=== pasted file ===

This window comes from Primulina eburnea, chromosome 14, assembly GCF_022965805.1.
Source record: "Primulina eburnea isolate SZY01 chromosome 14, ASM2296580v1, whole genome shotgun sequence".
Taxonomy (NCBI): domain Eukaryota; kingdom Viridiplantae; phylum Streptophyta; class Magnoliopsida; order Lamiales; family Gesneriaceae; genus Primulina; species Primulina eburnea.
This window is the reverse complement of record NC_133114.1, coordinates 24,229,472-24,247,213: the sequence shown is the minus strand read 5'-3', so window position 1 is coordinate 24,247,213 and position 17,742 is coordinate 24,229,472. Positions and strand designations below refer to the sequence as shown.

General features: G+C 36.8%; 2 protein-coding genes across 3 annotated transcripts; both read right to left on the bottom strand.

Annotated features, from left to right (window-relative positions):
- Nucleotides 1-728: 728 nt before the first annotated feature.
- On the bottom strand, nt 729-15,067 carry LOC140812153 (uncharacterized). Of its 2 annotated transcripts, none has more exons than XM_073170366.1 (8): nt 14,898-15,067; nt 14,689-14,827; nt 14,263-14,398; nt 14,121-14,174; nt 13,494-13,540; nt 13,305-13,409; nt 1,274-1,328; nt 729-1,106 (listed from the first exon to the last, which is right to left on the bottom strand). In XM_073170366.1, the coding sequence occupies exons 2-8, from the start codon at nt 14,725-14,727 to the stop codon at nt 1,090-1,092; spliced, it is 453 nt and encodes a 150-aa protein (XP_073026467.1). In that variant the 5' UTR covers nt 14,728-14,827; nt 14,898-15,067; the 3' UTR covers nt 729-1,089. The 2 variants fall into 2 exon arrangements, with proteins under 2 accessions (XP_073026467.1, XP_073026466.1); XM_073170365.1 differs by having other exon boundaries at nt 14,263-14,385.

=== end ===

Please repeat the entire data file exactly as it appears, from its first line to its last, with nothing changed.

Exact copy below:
This window comes from Primulina eburnea, chromosome 14, assembly GCF_022965805.1.
Source record: "Primulina eburnea isolate SZY01 chromosome 14, ASM2296580v1, whole genome shotgun sequence".
Taxonomy (NCBI): domain Eukaryota; kingdom Viridiplantae; phylum Streptophyta; class Magnoliopsida; order Lamiales; family Gesneriaceae; genus Primulina; species Primulina eburnea.
This window is the reverse complement of record NC_133114.1, coordinates 24,229,472-24,247,213: the sequence shown is the minus strand read 5'-3', so window position 1 is coordinate 24,247,213 and position 17,742 is coordinate 24,229,472. Positions and strand designations below refer to the sequence as shown.

General features: G+C 36.8%; 2 protein-coding genes across 3 annotated transcripts; both read right to left on the bottom strand.

Annotated features, from left to right (window-relative positions):
- Nucleotides 1-728: 728 nt before the first annotated feature.
- On the bottom strand, nt 729-15,067 carry LOC140812153 (uncharacterized). Of its 2 annotated transcripts, none has more exons than XM_073170366.1 (8): nt 14,898-15,067; nt 14,689-14,827; nt 14,263-14,398; nt 14,121-14,174; nt 13,494-13,540; nt 13,305-13,409; nt 1,274-1,328; nt 729-1,106 (listed from the first exon to the last, which is right to left on the bottom strand). In XM_073170366.1, the coding sequence occupies exons 2-8, from the start codon at nt 14,725-14,727 to the stop codon at nt 1,090-1,092; spliced, it is 453 nt and encodes a 150-aa protein (XP_073026467.1). In that variant the 5' UTR covers nt 14,728-14,827; nt 14,898-15,067; the 3' UTR covers nt 729-1,089. The 2 variants fall into 2 exon arrangements, with proteins under 2 accessions (XP_073026467.1, XP_073026466.1); XM_073170365.1 differs by having other exon boundaries at nt 14,263-14,385.